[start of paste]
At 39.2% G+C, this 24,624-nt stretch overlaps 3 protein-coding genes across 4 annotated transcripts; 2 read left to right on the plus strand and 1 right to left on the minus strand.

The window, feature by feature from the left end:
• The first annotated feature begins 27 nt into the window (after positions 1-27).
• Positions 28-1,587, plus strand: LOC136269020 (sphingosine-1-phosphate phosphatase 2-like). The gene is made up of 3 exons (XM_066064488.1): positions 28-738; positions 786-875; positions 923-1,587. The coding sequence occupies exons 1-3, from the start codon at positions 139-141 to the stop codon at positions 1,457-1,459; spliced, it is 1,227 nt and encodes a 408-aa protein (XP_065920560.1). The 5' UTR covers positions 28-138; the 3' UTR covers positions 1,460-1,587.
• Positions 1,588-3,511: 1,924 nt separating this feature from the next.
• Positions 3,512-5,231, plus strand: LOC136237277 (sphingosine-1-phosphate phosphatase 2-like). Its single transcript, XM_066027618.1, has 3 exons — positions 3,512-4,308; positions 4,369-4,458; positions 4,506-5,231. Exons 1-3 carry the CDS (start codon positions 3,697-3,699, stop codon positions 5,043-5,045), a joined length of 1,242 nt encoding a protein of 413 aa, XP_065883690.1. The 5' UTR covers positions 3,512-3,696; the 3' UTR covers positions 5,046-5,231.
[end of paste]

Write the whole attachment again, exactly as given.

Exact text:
At 39.2% G+C, this 24,624-nt stretch overlaps 3 protein-coding genes across 4 annotated transcripts; 2 read left to right on the plus strand and 1 right to left on the minus strand.

The window, feature by feature from the left end:
• The first annotated feature begins 27 nt into the window (after positions 1-27).
• Positions 28-1,587, plus strand: LOC136269020 (sphingosine-1-phosphate phosphatase 2-like). The gene is made up of 3 exons (XM_066064488.1): positions 28-738; positions 786-875; positions 923-1,587. The coding sequence occupies exons 1-3, from the start codon at positions 139-141 to the stop codon at positions 1,457-1,459; spliced, it is 1,227 nt and encodes a 408-aa protein (XP_065920560.1). The 5' UTR covers positions 28-138; the 3' UTR covers positions 1,460-1,587.
• Positions 1,588-3,511: 1,924 nt separating this feature from the next.
• Positions 3,512-5,231, plus strand: LOC136237277 (sphingosine-1-phosphate phosphatase 2-like). Its single transcript, XM_066027618.1, has 3 exons — positions 3,512-4,308; positions 4,369-4,458; positions 4,506-5,231. Exons 1-3 carry the CDS (start codon positions 3,697-3,699, stop codon positions 5,043-5,045), a joined length of 1,242 nt encoding a protein of 413 aa, XP_065883690.1. The 5' UTR covers positions 3,512-3,696; the 3' UTR covers positions 5,046-5,231.